ABL 101 -

How is asset-based lending used in management buyouts

Designed to give owners and directors of SME businesses an insight into asset-based lending, the next topic in our ABL 101 series looks at how Asset Based Lending can be utilised for management buyouts.

Published

5th July 2021

Category

Construction meeting

 

A management buyout is a transaction where the company’s management team purchases the business.

It offers the advantage of smoothly transferring ownership of a business from its shareholders, (who may have become inactive within the business, or who are looking to realise the value of their hard work), to the day-to-day management team, who know the business well and are trusted by its customer base. In this way, it presents business continuity to key stakeholders and an equity incentive to management, which then helps drive the business along the next stage of its development. 

An MBO can either be structured in conjunction with a third-party private equity (PE) provider, or on a ‘vendor-financed’ basis. A PE-sponsored deal will potentially generate the most funding for a day-one ‘cash out’ to the sellers, while diluting management’s shareholding. However, PE expertise in creating shareholder value is likely to be beneficial to the management team in the longer term. In a vendor-financed scenario, the seller will probably receive a lesser initial consideration, with the balance deferred and payable over an agreed period. The seller may also receive a higher valuation and the management team could potentially receive larger shareholdings. 

Once a broad transaction has been agreed, there are two main ways in which the MBO can be funded;

  • With an asset-based lending (ABL) facility, a lender will consider the widest picture possible of the company’s balance sheet to optimise the level of funding available. They will look to fully leverage the company’s assets (receivables, stock, plant & machinery and property), while potentially considering top-up cashflow loans to provide even greater financial headroom. In many cases this structure will feature a lower equity contribution from the management team, a lighter financial covenant structure and more flexibility around other key commercial terms.

 

  • With a business term loan, which might historically have been provided by a company’s clearing bank, the lender will consider historic performance (problematic for businesses in sectors hard hit by Covid) and the plans and commitment of the management team to build the business over the long-term. However, in the lower mid-market, these facilities frequently require personal guarantees, as well as a significant personal investment in the company. Since a business loan comes with a level of funding and repayment structure that are both fixed for the duration, the facility does not offer the flexibility to expand as the business grows.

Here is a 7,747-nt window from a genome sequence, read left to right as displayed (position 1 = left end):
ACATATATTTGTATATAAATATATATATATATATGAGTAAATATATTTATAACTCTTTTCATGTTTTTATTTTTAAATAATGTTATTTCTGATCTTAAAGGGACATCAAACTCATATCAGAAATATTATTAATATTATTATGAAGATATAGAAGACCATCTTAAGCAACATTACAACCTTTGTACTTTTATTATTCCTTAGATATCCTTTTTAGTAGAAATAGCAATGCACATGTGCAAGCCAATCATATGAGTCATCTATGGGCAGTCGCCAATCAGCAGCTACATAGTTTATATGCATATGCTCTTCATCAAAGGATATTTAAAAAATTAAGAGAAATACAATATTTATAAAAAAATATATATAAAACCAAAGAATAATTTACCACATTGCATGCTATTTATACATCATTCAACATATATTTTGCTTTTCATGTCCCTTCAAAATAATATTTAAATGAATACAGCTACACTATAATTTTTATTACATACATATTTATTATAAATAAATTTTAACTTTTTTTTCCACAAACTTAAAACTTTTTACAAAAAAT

A successful MBO will align the interests of the buyers and sellers to minimise transaction risk and to ensure the continued success of the business. This is particularly important if the exit deal involves stage payments by way of deferred or contingent consideration, or for highly technical or niche businesses, where there may be fewer potential buyers or appropriately skilled management teams.

While there continues to be uncertainty around the future Capital Gains Tax regime for business vendors, MBOs will remain an attractive option for reasons of tax efficiency. The interest generated in Q1 2020, when Entrepreneur’s Relief reform was said to be under consideration has sparked a continuing boom in MBO transactions.

In most cases, MBOs can be conducted at greater speed than trade sales. Transactional asset-based lenders are used to working at pace, with diligence focussed on key areas and on critical asset values, meaning that the lender can provide the deal with greater certainty earlier in the process, while allowing the management team more time to continue to focus on day-to-day operations.

A significant advantage of ABL is that it has the potential to fund both the initial transaction consideration and the ongoing working capital requirements of the business as it grows.

 

Case Studies

The following case studies represent a selection of MBO deals completed by Arbuthnot Commercial Asset Based Lending (ABL) in the last six months:

If you want to find out more about how we can help you achieve your business goals using the financing we provide, please do get in touch with one of our local representatives.

Please visit our dedicated business recovery hub for more information aimed at supporting your business and your teams, as you transition to a post-lockdown working environment.


 

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What is asset-based lending (ABL)?

Welcome to ABL 101 – our new initiative, which monthly, will examine a core aspect of asset-based lending to give owners and directors of SME businesses an insight into the mechanics and benefits of this popular type of lending. Read our first article here, which explains what asset-based lending is and how it works.

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How can asset-based lending maximise the level of working capital available to SMEs?

Designed to give owners and directors of SME businesses an insight into asset-based lending, the next topic in our ABL 101 series looks at how ABL positions itself to overcome a working capital shortfall.

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Registered in England and Wales no. 10915339. Arbuthnot Commercial Asset Based Lending Limited’s registered office is Arbuthnot House, 7 Wilson Street, London, EC2M 2SN. Arbuthnot Commercial Asset Based Lending is not authorised and regulated by the Financial Conduct Authority.

 

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